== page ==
|Publication number||US5206533 A|
|Application number||US 07/719,430|
|Publication date||Apr 27, 1993|
|Filing date||Jun 24, 1991|
|Priority date||Jun 24, 1991|
|Also published as||US5310694|
|Publication number||07719430, 719430, US 5206533 A, US 5206533A, US-A-5206533, US5206533 A, US5206533A|
|Inventors||Theodore W. Houston|
|Original Assignee||Texas Instruments Incorporated|
|Export Citation||BiBTeX, EndNote, RefMan|
|Patent Citations (5), Referenced by (17), Classifications (15), Legal Events (4)|
|External Links: USPTO, USPTO Assignment, Espacenet|
This invention was made with government support under contract DNA001-89-C-0136 awarded by the Defense Nuclear Agency of the Department of Defense. The Government may have certain rights in this invention.
This invention generally relates to the fabrication of semiconductor devices and specifically to a transistor device with resistive coupling.
A static memory is a device in which the stored data is retained at all times during which power is applied to the memory device. In a random-access memory (RAM), data words are stored in locations which may be independently accessed.
One method of storing data is to use two inverters connected such that the output of the first inverter is coupled to the input of the second inverter and the output of the second is coupled to the input of the first inverter. Here, if the output of the first inverter, and therefore first input of the second inverter, is a logical "1", the output of the second inverter is a logical "0". This node is also of the input of the first inverter and therefore maintains the output of the first inverter at a logical "1".
As computer systems become faster and more complex there is a continuing desire to have memory cells which are faster and smaller. If each individual cell is smaller, more cells may be formed on a given chip which in turn lowers systems costs and increases design flexibility. In addition, as cells get smaller the operation is faster.
Also, as dimensions are decreased, memory cells become increasingly sensitive to upset by energetic particles such as cosmic rays in space or alpha particles emitted from common packaging material. One approach to decrease the sensitivity of SRAM cells to upset is to add resistance to the cross-coupling of the two inverters. However, this approach can increase the size of the cell.
Accordingly, improvements in the overall size of static memory cells, particularly with improved resistance to upset, are presently desirable.
Other objects and advantages will be obvious, and will in part appear hereinafter and will be accomplished by the present invention which provides a method and apparatus for a transistor device with resistive coupling which may be used for as the basis for an improved layout for a static memory cell.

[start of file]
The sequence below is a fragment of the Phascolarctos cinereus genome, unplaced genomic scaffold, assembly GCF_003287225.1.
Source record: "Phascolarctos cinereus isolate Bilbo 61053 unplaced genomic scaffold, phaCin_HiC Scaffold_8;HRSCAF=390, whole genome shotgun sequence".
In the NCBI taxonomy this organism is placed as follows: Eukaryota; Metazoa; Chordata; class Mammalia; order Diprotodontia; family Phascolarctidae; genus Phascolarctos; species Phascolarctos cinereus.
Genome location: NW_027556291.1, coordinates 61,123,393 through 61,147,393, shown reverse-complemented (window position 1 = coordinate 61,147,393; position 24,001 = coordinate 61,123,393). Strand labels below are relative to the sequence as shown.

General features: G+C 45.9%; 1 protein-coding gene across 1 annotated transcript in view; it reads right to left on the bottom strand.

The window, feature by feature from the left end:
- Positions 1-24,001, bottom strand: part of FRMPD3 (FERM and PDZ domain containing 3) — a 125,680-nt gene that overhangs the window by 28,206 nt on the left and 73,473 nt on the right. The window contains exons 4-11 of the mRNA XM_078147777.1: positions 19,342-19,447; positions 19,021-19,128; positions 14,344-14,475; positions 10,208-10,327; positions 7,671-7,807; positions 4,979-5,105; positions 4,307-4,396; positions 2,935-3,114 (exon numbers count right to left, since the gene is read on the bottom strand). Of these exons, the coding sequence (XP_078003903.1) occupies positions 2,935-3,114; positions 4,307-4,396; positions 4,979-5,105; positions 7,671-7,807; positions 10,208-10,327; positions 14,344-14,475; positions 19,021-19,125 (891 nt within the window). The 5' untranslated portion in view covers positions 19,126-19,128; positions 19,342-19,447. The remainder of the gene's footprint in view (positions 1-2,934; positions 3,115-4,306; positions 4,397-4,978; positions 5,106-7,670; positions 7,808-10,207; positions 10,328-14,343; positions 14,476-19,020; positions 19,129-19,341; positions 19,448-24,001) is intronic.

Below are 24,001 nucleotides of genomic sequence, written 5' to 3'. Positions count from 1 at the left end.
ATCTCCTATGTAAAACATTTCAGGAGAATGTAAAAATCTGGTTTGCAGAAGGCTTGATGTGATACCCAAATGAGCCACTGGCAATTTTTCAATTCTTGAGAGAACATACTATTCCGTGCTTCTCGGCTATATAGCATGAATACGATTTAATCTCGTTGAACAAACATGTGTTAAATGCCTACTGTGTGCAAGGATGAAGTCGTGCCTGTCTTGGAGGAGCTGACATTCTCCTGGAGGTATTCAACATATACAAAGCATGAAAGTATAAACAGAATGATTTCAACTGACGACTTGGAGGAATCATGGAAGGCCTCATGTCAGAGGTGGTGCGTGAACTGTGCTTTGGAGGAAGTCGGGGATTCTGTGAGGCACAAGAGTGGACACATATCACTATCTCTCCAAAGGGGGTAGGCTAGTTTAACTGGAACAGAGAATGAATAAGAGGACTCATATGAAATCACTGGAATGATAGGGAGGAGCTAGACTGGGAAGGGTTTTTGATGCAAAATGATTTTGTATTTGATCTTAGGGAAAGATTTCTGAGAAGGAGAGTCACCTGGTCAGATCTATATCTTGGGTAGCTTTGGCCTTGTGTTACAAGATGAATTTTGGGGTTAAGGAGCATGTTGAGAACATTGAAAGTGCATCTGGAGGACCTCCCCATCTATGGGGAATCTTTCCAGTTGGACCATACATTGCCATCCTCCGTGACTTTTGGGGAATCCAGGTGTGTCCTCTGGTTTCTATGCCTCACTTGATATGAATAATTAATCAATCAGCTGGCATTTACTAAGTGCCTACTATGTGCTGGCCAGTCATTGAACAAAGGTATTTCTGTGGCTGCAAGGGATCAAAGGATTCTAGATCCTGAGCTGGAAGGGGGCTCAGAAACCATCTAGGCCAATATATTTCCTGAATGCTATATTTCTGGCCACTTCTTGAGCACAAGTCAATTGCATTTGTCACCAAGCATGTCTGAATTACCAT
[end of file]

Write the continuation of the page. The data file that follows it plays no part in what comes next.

A semiconductor transistor device comprises heavily doped source region and drain regions of a first conductivity type as well as a lightly doped channel region formed adjacent to the source region. The lightly doped channel region is formed from a second conductivity type different than the first conductivity type. A lightly doped drain region of the first conductivity type and formed between the drain region and the channel region. The lightly doped drain includes an extended portion for making a resistive contact to another region.
In one embodiment, a static memory cell comprises a first PMOS transistor including a source, a channel, a drain, and a lightly doped drain and a first NMOS transistor including a source, a channel, and a drain. A first gate insulatively overlies the channel and the lightly doped drain region of the first PMOS transistor and the channel of the first NMOS transistor. The memory cell also includes a second PMOS transistor which in turn includes a source, a channel, a drain, and a lightly doped drain and a second NMOS transistor which includes a source, a channel, and a drain. A second gate insulatively overlies the channel and the lightly doped drain region of the second PMOS transistor and the channel of the second NMOS transistor. A first gated resistor is coupled between the drain of the first PMOS transistor and the second gate and a second gated resistor is coupled between the drain of the second PMOS transistor and the first gate.